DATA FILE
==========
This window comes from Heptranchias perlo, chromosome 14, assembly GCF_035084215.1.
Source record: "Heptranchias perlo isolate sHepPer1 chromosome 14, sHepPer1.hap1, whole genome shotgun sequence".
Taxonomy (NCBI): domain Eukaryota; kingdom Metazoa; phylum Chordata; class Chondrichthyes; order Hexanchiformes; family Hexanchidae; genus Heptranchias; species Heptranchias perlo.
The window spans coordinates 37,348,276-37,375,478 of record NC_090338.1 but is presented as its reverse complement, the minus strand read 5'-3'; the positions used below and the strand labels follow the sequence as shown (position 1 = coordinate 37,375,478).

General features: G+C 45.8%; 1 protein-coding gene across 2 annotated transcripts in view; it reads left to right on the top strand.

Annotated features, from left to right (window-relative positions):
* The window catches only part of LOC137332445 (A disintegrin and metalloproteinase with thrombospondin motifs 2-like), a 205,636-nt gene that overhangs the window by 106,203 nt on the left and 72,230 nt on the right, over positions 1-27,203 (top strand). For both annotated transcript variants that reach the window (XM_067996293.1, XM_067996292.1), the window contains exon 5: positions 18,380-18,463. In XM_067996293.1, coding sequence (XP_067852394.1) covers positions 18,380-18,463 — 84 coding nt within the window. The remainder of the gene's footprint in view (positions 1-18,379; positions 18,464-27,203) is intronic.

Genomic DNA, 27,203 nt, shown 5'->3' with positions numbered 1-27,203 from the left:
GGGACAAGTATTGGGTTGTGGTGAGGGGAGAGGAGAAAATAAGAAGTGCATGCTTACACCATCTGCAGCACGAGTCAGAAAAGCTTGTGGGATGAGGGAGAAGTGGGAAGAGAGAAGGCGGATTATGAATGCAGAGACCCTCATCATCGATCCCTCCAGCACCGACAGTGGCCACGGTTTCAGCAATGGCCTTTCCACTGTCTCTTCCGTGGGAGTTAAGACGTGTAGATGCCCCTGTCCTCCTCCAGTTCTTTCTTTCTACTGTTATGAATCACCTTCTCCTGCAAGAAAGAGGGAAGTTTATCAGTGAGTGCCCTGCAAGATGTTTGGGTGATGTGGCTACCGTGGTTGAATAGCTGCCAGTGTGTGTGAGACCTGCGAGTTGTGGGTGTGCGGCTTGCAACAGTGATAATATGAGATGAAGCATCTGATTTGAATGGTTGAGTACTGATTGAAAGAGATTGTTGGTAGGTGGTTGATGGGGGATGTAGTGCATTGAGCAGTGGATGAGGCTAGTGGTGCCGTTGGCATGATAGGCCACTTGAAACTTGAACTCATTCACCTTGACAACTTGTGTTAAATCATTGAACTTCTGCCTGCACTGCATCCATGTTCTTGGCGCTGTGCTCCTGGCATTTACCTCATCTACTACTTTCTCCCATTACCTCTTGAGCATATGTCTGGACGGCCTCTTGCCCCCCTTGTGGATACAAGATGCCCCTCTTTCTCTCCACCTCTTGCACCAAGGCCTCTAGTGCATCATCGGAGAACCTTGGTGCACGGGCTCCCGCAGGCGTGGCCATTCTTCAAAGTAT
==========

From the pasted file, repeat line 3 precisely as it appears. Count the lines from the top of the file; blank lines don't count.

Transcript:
Taxonomy (NCBI): domain Eukaryota; kingdom Metazoa; phylum Chordata; class Chondrichthyes; order Hexanchiformes; family Hexanchidae; genus Heptranchias; species Heptranchias perlo.